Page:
3. The Korean body scrub. It’s like hell during the process but afterwards your skin will look like a newborn’s. Korean spas offer the usual spa services, but the Korean body scrub is unique. If I get a spa service at a Korean spa, this is the only one I get. I’m going to be honest. It is not pleasant. You are a piece of meat and some Korean ladies are going to take off a layer of skin or two. They will flip you over by your arm and leg like a cadaver. Let them. They might wash your hair and oil you down afterwards, but it’s all about the scrub. I finally went and bought one of the plastic scrubber cloths they use and now I just give myself a scrub when I’m at the spa, but it’s worth it if you’ve never had one. You’ll notice that many of the shower stalls are “seated” and have plastic seats so you can sit and scrub and shave and do your business while seated. Makes sense, no?

I’m pretty particular about my skincare products so I don’t get facials here. Nor do I get massages. The one time I got a massage from these women I was sore for four days afterwards. Again, refer to the part about being a cadaver.

4. Bring your own supplies. You can get by fairly comfortably if you come as you are, but you’ll be much more comfortable if you take a few minutes and pack a small bag. When I go to a spa, no matter how luxurious or basic, I bring the following:

  • bath sheet/turkish bath towel like this spa wrap
  • everything I lay my hands on in the morning: shampoo, conditioner, skincare stuff, makeup, hairbrush, and so on. I have a small travel kit I keep stocked when I need to go out of town and it works well for this purpose.
  • hair towel. I like to do my initial shower and then put my hair up in a towel while I do the rest of the spa stuff. The one they give you for this purpose is a hand towel, which won’t do for my long hair.
  • shower sandals. The “no shoes in the wet area” rule still applies, but I like to have a pair of shower flip flops with me so I can walk around the other areas comfortably.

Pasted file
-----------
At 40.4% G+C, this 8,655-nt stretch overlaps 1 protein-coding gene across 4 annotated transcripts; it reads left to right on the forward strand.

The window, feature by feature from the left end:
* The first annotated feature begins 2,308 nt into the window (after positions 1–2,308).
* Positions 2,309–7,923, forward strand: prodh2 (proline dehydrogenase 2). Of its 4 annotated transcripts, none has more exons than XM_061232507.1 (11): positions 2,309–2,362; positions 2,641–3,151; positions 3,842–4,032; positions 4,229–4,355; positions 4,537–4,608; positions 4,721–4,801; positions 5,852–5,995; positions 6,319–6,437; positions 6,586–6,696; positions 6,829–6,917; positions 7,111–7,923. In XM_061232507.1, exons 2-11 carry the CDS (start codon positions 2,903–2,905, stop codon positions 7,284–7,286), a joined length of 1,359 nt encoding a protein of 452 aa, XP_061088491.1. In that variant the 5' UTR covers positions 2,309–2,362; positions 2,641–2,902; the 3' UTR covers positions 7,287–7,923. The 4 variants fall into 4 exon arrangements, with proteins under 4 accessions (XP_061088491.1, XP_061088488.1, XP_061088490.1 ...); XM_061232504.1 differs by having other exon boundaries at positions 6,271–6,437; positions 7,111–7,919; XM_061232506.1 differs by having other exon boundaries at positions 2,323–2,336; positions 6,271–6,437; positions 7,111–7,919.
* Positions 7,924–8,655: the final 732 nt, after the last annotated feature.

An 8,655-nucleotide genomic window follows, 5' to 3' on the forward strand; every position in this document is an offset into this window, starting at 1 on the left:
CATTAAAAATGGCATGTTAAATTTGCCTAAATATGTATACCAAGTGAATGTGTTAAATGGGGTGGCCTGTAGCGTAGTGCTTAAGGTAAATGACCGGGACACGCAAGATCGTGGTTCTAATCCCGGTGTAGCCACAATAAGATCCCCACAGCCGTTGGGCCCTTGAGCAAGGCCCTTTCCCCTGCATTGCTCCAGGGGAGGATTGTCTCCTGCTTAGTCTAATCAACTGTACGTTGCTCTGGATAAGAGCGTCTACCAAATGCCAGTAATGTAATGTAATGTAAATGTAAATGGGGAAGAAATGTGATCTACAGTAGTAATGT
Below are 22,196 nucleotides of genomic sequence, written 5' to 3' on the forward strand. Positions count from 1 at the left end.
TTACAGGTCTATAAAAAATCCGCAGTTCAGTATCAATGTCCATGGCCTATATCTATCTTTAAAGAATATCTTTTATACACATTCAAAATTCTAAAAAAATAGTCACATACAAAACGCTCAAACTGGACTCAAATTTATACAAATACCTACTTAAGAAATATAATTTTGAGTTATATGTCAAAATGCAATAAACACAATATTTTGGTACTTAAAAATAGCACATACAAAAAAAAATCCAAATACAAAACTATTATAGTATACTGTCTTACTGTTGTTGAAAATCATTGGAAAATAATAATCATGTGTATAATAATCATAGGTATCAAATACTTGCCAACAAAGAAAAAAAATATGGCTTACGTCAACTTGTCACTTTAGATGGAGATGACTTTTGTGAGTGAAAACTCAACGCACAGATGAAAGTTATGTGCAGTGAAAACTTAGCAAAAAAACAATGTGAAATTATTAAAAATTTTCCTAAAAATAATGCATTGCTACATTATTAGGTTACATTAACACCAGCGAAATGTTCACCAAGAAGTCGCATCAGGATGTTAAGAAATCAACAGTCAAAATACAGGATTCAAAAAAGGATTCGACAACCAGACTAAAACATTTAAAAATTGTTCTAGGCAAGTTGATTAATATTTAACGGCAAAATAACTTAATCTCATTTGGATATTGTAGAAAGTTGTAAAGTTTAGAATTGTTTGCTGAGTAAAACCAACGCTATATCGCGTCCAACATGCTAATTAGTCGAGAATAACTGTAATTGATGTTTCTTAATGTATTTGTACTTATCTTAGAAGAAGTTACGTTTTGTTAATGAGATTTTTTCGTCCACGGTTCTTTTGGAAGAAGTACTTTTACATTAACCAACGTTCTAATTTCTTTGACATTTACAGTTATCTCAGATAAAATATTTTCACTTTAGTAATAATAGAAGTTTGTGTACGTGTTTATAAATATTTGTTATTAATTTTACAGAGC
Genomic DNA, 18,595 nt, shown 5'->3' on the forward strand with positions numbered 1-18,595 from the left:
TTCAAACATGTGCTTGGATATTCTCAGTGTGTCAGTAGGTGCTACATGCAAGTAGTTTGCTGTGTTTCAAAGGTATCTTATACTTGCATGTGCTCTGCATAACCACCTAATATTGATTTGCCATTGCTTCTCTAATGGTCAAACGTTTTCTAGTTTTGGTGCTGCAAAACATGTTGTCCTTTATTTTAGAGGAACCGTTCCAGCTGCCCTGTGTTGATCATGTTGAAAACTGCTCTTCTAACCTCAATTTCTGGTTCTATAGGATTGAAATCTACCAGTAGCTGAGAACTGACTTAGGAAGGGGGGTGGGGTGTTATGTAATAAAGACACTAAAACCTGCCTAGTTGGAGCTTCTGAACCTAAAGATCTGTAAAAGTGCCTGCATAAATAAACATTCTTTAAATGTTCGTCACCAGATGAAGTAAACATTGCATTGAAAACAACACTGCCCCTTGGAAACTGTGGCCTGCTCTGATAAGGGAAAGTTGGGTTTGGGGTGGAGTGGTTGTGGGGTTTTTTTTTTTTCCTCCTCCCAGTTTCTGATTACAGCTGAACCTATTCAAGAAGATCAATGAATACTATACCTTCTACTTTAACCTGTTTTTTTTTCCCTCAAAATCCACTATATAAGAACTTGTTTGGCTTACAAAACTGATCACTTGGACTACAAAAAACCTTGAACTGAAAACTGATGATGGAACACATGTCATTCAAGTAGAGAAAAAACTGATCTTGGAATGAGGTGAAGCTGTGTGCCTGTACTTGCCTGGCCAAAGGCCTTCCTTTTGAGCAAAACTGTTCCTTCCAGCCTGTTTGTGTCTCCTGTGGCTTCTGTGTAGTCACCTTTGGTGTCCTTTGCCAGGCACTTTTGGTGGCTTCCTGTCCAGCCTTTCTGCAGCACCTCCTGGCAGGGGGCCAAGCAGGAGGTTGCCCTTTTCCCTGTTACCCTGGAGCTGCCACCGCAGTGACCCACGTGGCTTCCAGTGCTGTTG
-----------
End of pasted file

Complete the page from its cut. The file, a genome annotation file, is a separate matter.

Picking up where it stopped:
• a bottle of water. stick it in the bottom of your bag. There’s usually a no outside drink rule but those steam rooms are pretty damn hot and you don’t want to chance serious dehydration because they forgot to refill the water cooler. Just be discreet and pick up after yourself. I usually see people with a water bottle. They probably just don’t want you in the sauna with a Slurpee.

I just throw this in a gym bag or whatever I have around and I’m good to go!

5. Be courteous. Even those these are businesses open to the public, they call them Korean spas for a reason. With the exception of the men’s side at Century Spa (which has a fairly decent gay scene) the clientele is mostly Korean. Recognize these places for what they are and what they aren’t. If you want a five-star elite spa, this might not be a place for you.

So is it worth it? Typical access to these spas is about $15-$30. That will get you in the door to use the various saunas and jacuzzis. These fees are usually waived if you get a service, like the scrub or a facial. I think the typical 30-minute scrub is about $30-$40 (you won’t want a longer scrub, trust me). You can have a full day of facials and massages and scrubs and steam rooms and tea jacuzzis for $100.

So, they’re cheap. That’s why I go here.

*All the Korean spas I’ve been to have a jacuzzi filled with mugwort tea. Supposedly there’s health benefits. I like them because they’re comfortable.

Here’s my Yelp reviews for a few Los Angeles Korean spas, including Natura, Century, Wi and Hankook spas.